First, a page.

Veera Simha Reddy Movie Review
After the stunning success of “Akhanda” and the popularity of talk show “Unstoppable” brought new craze to Balakrishna’s movies. And teaming up with director Gopichand Malineni, who just delivered the blockbuster “Krack”, raised high expectations. “Veera Simha Reddy” is also the first biggie to hit the theaters in 2023. Amidst high expectations, the film is here.
Let’s find out its merits and demerits.
For their son’s upcoming wedding in Turkey, Meenakshi (Honey Rose) has invited Veera Simha Reddy (Nandamuri Balakrishna), who currently resides in Rayalaseema, India. Their son Jai (Balakrishna) is in love with Eesha (Shruti Haasan). Why does Veera Simha Reddy reside in India and Meenakshi and her son in Turkey?
Meenakshi begins to explain the circumstances that brought them to Turkey many years ago.
An amiable faction leader named Veera Simha Reddy wields the most influence in Kurnool. His step-sister Bhanumathi (Varalakshmi Sarath Kumar) is his one and only vulnerable point.
Bhanumathi misunderstands her brother’s actions in a crucial situation and comes to the conclusion that he has betrayed her. Furious at her brother, she marries Veera Simha Reddy’s rival Pratap Reddy (Duniya Vijay) and sets out to exact her revenge. What caused the sibling rift, and what will Jai do after hearing his dad’s backstory?
Nandamuri Balakrishna has portrayed two distinct characters. Veera Simha Reddy’s portrayal brings to mind his previous film roles. Balakrishna’s dialogue delivery is, as always, fierce. In the first half, his costume is a rip-off of Sivanna’s “Mufti.” That said, he looks terrific in it.
After Balakrishna, Varalakshmi Sarath Kumar plays a pivotal role in the film. During the interval bang, she does an admirable job. Her sentiment scenes, however, fall flat.
Shruti Haasan gets a bad treatment. Her role and her performance are both embarrassingly bad.
Honey Rose is given a slightly better role than Shruti Haasan. In his first Telugu film, Duniya Vijay plays a one-dimensional bad guy.
The music of Thaman is unremarkable. The songs may have gone viral on social media, but they don’t work at all in the movie. But his background score is good, so that’s a plus. This film’s cinematography is stunning. The production values are very high because the producers have invested a lot of money.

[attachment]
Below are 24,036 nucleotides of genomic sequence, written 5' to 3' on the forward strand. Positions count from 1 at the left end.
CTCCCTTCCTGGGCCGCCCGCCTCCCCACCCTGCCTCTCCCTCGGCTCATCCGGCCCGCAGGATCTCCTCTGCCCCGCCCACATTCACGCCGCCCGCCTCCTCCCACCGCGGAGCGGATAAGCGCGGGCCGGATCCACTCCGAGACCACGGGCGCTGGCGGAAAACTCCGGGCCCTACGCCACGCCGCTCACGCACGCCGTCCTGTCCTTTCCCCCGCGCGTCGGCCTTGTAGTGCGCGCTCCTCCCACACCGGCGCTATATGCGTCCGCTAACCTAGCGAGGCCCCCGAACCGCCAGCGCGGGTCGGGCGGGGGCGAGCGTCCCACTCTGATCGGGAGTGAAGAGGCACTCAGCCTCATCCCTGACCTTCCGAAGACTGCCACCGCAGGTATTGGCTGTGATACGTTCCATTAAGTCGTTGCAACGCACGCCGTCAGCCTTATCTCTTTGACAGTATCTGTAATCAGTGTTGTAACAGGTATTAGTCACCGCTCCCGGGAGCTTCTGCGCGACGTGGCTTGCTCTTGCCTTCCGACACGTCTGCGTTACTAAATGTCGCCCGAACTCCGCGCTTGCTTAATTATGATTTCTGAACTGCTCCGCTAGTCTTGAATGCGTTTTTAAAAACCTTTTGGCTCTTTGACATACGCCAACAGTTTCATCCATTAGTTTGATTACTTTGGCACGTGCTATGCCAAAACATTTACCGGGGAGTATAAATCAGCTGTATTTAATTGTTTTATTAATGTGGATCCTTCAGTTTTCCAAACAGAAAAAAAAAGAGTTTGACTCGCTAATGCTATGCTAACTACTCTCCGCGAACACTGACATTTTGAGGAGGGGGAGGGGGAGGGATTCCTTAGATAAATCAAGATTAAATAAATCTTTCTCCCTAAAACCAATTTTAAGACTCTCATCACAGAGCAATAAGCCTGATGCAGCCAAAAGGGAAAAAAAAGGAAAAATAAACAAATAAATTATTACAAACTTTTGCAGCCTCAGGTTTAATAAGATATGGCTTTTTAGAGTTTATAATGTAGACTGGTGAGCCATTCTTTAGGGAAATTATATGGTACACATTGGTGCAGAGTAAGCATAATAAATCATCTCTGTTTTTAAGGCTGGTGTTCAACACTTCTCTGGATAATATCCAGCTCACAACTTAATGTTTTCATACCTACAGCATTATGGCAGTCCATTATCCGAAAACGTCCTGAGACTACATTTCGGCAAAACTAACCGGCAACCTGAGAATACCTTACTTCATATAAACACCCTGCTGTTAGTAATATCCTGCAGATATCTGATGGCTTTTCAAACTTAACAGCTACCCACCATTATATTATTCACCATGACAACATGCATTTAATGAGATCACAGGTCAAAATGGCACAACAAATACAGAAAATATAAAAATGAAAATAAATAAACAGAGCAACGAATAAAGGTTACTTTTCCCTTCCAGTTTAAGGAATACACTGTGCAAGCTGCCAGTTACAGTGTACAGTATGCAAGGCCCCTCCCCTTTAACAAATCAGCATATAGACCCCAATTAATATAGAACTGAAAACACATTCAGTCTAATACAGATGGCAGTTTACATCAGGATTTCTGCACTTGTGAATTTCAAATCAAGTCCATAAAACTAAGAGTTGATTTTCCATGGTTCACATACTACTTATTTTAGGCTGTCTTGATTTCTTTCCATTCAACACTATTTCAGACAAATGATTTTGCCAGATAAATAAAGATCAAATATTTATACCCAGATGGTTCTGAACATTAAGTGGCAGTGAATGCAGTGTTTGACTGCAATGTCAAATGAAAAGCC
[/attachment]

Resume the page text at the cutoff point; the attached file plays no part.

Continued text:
Sai Madhav’s dialogues follow a predictable pattern. Words like “Kodaka” and “Naa Kodaka” can be heard at many places. The length of the film is too long. It features 8 lengthy fight sequences
The first half
Some mass moments
Excessive action episodes
Cringe worthy heroine characterisation
Despite being a formulaic actioner, the spiritual undertones of “Akhanda” helped it succeed at the box office. Balayya’s performance as Akhanda resonated with a wide audience thanks in large part to the film’s “Bhakti” angle. The film’s success was apparently viewed in a different light by director Gopichand Malineni. His latest film, “Veera Simha Reddy,” starring Balakrishna, follows the template of heavy dose of action sequences.
The number of fights is very high. There are indeed eight large-scale action scenes.
Though the film’s first fifteen minutes are dull due to the introduction of Jai and Eesha and their budding romance, things pick up once “Veera Simha Reddy” arrives.
Balakrishna, in typical fashion, roars through the first half, delivering punch lines and beating up bad guys. Some dialogues are designed to gain political traction. Balakrishna takes aim at the current government in Andhra Pradesh in a scene where the hero has an argument with the minister of home affairs.
The first half of the film, however, is structured similarly to other commercially successful films, complete with songs and fight scenes. The twist involving Balakrisha and Varalakshmi at the midpoint bang is also interesting. The twist makes us wait for the second part. However, the second half completely loses its grip. A sister-brother drama ensues, and more fights follow.
Everything involving Balakrishna and Varalaxmi Sarath Kumar seems to go on forever. On top of that, there are far too many loopholes. It’s hilarious to see Varalaxmi misunderstand his brother and swear vengeance without bothering to get to the bottom of the situation. Another cringe-worthy moment is when she married her brother’s rival. It appears to be a story convenience rather than organic. And Duniya Vijay’s villainy lacks effectiveness due to the poor writing. So, the second half turns out to be a combination of action-stunts fest and poor sentiment scenes.
The politically charged lines of dialogue may win over supporters of the Telugu Desam party and Balayya’s fans, but they come off sounding artificial and out of place to everyone else. And for how much longer will Balakrishna brag about his dad and his ‘charitra’ (history) without regard to the story’s arc?
How did the censors let scenes like Balakrishna calling the bad guy “Munda” through? Burra Sai Madhav’s banal prose filled with words like “Kodaka” should have been censored.
The heroines’ portrayals are just as bad as the pointless fighting. After the first 15 minutes, Shruti Haasan only re-appears when there are musical interludes. Honey Rose is revealed to be an elderly mother, but she is then given the opportunity to dance to the “Maa Baava Manobhavalu ” song and seduce Balayya.
Overall, “Veera Simha Reddy” is another mindless masala drama with a lot of fights. While the first half of the film is entertaining, the second half is disastrous. The film is only for die-hard fans of Balayya, not for the regular audiences.
Bottom line: Strictly For Balayya Fans